The concept of continuous casting is a melting cum holding furnace with a graphite crucible heated with highly efficient graphite resistant heating elements furnace with a cooler, together with graphite die and cooler assembly and run out track with withdrawal machine and cut-off device. Molten metal flows from the crucible into the graphite casting die which is cooled with the help of a highly efficient cooling jacket.
Water-cooled graphite dies are attached horizontally to the holding crucible. During the continuous casting operation, the metal flows into the graphite casting die where it solidifies. The solidified strands are intermittently withdrawn in a "pull-pause" sequence by means of withdrawal equipment. After leaving the graphite to die, which is housed within the primary cooler, the cast strands pass through a secondary cooler in the form of water 'sparge' which removes the surplus heat contained in the solidified billet. Water 'sparge cooling' beyond the exit of the die is much more thermally efficient than using a graphite water-cooled sleeve cooler.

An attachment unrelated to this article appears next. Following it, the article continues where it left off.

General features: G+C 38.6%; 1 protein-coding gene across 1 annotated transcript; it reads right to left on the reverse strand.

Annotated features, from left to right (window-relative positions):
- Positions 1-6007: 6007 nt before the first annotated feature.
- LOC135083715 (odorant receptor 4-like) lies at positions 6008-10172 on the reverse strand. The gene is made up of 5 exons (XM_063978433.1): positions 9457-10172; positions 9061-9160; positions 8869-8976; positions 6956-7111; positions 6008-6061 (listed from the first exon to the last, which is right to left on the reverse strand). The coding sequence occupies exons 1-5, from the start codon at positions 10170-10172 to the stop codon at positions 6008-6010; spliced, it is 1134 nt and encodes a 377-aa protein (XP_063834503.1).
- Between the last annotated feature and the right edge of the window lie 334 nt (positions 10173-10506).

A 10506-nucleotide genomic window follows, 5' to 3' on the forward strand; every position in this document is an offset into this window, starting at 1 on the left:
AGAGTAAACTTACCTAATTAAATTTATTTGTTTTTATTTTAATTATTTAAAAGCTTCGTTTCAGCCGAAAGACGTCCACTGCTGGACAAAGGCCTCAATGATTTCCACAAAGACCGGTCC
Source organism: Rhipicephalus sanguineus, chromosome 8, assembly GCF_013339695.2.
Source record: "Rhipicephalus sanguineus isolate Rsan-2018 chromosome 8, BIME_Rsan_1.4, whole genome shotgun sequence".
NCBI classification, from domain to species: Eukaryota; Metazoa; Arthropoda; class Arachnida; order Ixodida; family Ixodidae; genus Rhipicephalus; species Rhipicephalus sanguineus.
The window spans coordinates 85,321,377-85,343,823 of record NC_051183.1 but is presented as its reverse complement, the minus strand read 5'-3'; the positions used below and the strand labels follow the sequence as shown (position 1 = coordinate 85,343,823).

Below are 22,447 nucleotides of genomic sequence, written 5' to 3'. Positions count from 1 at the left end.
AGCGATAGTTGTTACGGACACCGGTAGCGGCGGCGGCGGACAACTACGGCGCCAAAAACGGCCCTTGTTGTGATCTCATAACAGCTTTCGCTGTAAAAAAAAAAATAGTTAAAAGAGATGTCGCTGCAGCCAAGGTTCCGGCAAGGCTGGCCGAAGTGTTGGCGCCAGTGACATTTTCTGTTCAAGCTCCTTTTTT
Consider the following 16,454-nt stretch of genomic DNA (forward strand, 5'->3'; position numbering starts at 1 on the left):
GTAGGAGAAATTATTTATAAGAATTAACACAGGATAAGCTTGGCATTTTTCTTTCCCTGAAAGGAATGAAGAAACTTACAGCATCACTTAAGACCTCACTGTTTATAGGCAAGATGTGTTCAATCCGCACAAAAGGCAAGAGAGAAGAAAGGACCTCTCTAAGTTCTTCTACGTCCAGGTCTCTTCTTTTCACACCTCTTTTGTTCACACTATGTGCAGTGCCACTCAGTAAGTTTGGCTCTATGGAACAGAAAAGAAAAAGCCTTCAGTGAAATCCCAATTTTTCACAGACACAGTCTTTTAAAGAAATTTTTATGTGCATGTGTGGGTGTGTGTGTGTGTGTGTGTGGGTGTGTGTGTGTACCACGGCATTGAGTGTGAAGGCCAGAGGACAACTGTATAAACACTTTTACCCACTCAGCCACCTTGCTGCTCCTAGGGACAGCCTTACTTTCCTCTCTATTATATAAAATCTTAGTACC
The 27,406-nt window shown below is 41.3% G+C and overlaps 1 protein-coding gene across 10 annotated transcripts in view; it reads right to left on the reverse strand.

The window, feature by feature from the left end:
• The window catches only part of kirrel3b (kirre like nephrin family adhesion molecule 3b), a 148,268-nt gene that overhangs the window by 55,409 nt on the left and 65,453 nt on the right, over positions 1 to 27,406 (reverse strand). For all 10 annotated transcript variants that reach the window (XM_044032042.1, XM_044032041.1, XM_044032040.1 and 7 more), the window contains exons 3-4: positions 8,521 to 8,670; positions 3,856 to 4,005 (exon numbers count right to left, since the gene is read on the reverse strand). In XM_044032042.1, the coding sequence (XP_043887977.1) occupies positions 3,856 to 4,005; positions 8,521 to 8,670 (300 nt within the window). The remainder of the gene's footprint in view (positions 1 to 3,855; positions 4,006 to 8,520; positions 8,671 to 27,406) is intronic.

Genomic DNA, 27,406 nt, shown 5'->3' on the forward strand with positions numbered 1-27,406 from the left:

The machine is well insulated with a low thermal mass high-temperature zirconia ceramic modules for high thermal efficiency.
The majority of continuous casting installations in use today operate in the horizontal mode. The reason for this is mainly logistic, based on ease of product handling and to some extent safety in operation. There are, of course, inherent problems applying horizontal as opposed to vertical casting mainly to gravity-induced directional cooling. However, in most cases, These difficulties can be accommodated.
The horizontal continuous casting is graphite resistant heated furnace. A graphite crucible and die assembly is heated with a set of graphite heaters. The heaters have specifically been designed for having a balanced three-phase system which makes it easier to operate on A generator. The graphite heaters are placed in the areas where the heating is actually required to have the maximum utilization of the heat & be user-friendly.